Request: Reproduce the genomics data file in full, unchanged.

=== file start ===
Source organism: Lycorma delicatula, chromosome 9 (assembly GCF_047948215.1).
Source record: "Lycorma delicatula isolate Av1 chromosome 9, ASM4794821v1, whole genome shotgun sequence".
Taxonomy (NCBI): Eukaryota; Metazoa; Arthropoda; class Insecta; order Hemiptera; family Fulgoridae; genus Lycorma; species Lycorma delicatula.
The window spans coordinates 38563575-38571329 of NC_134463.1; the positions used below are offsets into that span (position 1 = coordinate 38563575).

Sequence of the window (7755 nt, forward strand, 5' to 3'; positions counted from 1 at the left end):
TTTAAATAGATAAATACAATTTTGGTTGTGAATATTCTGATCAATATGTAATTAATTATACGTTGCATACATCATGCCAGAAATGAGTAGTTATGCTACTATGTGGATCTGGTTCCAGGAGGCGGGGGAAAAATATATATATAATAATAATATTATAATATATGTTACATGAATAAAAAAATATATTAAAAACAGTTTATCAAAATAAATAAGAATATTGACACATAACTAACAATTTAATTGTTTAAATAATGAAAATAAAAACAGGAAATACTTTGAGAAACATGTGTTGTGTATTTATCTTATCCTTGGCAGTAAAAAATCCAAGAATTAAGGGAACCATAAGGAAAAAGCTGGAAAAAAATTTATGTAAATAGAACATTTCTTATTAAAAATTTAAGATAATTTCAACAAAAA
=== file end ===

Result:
Source organism: Lycorma delicatula, chromosome 9 (assembly GCF_047948215.1).
Source record: "Lycorma delicatula isolate Av1 chromosome 9, ASM4794821v1, whole genome shotgun sequence".
Taxonomy (NCBI): Eukaryota; Metazoa; Arthropoda; class Insecta; order Hemiptera; family Fulgoridae; genus Lycorma; species Lycorma delicatula.
The window spans coordinates 38563575-38571329 of NC_134463.1; the positions used below are offsets into that span (position 1 = coordinate 38563575).

Sequence of the window (7755 nt, forward strand, 5' to 3'; positions counted from 1 at the left end):
TTTAAATAGATAAATACAATTTTGGTTGTGAATATTCTGATCAATATGTAATTAATTATACGTTGCATACATCATGCCAGAAATGAGTAGTTATGCTACTATGTGGATCTGGTTCCAGGAGGCGGGGGAAAAATATATATATAATAATAATATTATAATATATGTTACATGAATAAAAAAATATATTAAAAACAGTTTATCAAAATAAATAAGAATATTGACACATAACTAACAATTTAATTGTTTAAATAATGAAAATAAAAACAGGAAATACTTTGAGAAACATGTGTTGTGTATTTATCTTATCCTTGGCAGTAAAAAATCCAAGAATTAAGGGAACCATAAGGAAAAAGCTGGAAAAAAATTTATGTAAATAGAACATTTCTTATTAAAAATTTAAGATAATTTCAACAAAAA